Coming to America: Doing a Postdoc in the U.S.

Coming to America: Doing a Postdoc in the U.S.
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When Swedish neuroscientist Jens Hjerling-Leffler moved to New York University (NYU) in New York City for a postdoc in 2007, he found life so exciting in the city that never sleeps that he never wanted to shut his eyes. “I actually didn’t sleep very much my first year,” he says. “There’s this idea that you’re going to work a lot, and then when you’re done you’ve got the whole city at your doorstep.”

After a few months of hyperactivity, Hjerling-Leffler came down with the flu and throttled back a bit on the nightlife. He has also learned a few lessons in Gordon Fishell’s lab at NYU, where he studies cortex and brain development. His American experience has been “much more productivity-based,” Hjerling-Leffler says: “It’s less about sitting in your room coming up with a smart solution or nice idea and more about getting out and doing it.”

Hjerling-Leffler, who had worked in a lab in Germany as an undergraduate before returning to Sweden for his Ph.D. at the Karolinska Institute, didn’t worry too much about the logistics of his international move. For others, the prospect of navigating work visas, securing health care, and adjusting to the American work ethic can be intimidating. But whether or not the preparations cause anxiety, for many who go the experience becomes a kind of calling card. “The fact that I had been a postdoc at Stanford [University] was a plus on my CV, … and it was the way people usually introduced me,” says Karim Benzerara, now a researcher at the Institute for Mineralogy and Condensed Matter Physics in Paris.

The best-laid plans

Beyond providing a tagline when you’re introduced, a postdoc in the United States may garner attention from potential employers. Anethe Mansén, a postdoc career coordinator at the Karolinska Institute, says that in Sweden, “mobility is seen as something good.” She believes that scientists benefit from seeing “other ways of approaching research questions and … new collaborations.” That could be why, according to many scientists and career advisers, American research experience has become de rigueur for those who wish to win independent research posts at some European institutions. U.S. training has never been an explicit requirement, says Theresa Vincent, a Swedish biologist doing a postdoc at Weill Medical College of Cornell University in New York City, “but it has always been encouraged.”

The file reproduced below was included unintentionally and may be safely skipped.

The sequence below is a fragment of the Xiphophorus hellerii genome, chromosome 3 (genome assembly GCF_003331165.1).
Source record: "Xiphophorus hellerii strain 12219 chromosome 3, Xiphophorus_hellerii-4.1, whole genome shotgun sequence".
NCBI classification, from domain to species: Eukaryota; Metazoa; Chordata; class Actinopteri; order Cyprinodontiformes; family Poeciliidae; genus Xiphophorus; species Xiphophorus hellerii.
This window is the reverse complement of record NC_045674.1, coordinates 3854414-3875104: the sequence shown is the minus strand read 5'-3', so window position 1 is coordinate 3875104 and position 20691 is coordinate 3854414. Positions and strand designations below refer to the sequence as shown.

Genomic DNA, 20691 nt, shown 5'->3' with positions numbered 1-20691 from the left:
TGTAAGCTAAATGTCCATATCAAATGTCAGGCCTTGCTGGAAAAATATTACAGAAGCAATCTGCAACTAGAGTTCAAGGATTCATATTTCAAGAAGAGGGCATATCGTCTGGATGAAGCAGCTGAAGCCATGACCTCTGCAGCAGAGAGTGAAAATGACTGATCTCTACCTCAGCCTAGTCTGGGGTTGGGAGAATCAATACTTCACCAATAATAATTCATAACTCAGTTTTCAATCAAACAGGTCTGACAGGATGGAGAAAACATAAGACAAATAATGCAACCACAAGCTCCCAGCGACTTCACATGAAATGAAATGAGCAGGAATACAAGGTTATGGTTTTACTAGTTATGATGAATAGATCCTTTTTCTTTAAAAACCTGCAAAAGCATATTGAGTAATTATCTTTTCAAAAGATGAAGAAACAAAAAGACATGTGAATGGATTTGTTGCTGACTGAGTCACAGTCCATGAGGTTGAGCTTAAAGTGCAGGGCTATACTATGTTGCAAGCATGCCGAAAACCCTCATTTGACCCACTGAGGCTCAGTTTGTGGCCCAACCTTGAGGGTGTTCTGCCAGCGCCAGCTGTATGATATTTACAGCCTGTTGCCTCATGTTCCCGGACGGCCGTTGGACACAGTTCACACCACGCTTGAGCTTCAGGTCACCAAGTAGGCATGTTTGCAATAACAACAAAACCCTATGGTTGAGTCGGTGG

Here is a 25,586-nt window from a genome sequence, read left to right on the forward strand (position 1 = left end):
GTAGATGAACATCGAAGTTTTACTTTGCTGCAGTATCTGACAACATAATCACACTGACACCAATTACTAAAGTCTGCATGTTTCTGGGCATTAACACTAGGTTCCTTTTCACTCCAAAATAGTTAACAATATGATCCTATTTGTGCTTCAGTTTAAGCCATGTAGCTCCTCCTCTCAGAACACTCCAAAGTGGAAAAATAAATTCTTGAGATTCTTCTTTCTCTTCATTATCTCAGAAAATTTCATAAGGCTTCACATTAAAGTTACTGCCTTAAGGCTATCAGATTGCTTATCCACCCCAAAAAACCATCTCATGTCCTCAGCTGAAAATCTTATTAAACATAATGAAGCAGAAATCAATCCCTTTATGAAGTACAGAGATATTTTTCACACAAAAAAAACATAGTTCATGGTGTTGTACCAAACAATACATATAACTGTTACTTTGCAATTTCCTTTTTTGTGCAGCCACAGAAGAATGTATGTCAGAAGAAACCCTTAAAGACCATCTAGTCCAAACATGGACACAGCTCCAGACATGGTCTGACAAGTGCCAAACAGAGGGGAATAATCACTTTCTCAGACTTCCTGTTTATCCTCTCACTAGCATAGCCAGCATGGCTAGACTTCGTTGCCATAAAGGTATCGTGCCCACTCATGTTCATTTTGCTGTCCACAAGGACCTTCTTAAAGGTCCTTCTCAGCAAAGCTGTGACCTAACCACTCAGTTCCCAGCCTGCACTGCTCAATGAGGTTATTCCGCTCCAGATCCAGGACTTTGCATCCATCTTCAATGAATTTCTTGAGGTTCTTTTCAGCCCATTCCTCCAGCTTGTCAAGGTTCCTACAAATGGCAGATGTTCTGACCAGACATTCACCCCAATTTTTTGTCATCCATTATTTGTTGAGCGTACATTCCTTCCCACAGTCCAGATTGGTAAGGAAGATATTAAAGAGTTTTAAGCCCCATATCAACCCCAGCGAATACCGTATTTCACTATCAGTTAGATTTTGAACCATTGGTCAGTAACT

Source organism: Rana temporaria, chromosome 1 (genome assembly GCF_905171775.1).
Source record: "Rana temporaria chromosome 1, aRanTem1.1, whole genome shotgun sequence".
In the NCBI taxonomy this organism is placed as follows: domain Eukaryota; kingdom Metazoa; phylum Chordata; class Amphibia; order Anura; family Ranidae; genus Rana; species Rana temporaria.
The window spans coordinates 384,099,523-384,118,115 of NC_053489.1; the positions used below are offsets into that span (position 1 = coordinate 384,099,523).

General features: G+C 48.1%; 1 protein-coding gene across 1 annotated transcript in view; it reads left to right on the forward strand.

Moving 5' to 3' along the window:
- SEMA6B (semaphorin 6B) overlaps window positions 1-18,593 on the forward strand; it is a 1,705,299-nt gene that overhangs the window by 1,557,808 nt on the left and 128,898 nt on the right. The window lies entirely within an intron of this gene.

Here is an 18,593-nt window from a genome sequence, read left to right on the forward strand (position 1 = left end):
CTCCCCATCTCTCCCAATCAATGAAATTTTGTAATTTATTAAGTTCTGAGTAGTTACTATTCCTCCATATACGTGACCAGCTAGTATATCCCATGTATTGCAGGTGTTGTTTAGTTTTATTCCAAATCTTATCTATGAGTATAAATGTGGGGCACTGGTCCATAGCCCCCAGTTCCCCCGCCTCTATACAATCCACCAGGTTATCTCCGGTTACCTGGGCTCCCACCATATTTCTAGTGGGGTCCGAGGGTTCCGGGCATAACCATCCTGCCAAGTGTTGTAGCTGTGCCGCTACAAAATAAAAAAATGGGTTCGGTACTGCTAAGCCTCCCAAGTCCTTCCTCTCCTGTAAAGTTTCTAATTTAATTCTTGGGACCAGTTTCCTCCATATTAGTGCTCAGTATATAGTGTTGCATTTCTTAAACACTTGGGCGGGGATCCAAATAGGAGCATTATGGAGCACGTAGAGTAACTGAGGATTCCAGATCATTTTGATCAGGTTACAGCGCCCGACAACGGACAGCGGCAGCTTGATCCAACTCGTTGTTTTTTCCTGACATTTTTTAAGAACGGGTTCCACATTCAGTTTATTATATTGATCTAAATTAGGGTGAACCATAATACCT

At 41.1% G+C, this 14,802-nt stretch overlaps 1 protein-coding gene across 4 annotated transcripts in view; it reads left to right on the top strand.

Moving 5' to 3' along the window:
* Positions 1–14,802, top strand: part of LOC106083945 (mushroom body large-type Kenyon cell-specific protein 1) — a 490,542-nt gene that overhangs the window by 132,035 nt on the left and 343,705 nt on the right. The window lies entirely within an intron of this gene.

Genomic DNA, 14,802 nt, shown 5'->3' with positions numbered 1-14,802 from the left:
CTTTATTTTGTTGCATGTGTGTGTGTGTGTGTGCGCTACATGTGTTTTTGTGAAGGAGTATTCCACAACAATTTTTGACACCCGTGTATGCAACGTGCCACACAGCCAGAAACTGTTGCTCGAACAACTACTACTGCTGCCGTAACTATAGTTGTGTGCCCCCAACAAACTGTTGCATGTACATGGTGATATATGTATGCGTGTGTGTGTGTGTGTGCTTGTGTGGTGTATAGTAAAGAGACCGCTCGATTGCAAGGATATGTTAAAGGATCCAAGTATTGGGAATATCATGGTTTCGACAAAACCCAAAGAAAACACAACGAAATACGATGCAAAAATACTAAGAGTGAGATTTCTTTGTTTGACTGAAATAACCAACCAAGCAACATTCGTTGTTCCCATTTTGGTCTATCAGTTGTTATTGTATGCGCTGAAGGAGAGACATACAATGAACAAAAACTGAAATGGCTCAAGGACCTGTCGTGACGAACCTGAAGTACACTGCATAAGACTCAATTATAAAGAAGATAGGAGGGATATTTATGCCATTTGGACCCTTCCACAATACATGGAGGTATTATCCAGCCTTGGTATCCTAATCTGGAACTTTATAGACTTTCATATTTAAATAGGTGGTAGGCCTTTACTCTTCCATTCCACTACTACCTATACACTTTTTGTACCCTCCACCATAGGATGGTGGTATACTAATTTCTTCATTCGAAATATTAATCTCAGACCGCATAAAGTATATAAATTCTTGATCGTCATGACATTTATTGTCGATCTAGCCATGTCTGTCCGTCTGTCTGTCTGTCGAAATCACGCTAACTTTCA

Sometimes the choice of postdoc lab is obvious, such as when your Ph.D. lab has a close collaborator in the United States. But if that isn’t true in your case, you have to do some research to locate the right lab. Step one is to identify a few labs doing science you want to do and then to figure out which are good fits for you and your career objectives — and are located in a place where you’ll enjoy spending time. The best way to find those labs is through journal articles and your network — your advisers and colleagues. Many — and possibly most — U.S. postdoc jobs aren’t formally advertised, so the personal approach is best. Don’t ignore the job boards though, because some postdocs are listed there, and it’s easy enough to set up specific e-mail alerts.

Consider more than just the scientific reputation of a lab before signing on, advises Bill Lindstaedt, director of the Office of Career and Professional Development at the University of California, San Francisco. “If they’re picking the lab for the name of the principal investigator only, that may be a mistake,” he warns. Talk to current and former lab members about their relationship with their supervisor and the lab’s after-work lifestyle. Ask whether the supervisor offers career advice and welcomes creative input to the group.

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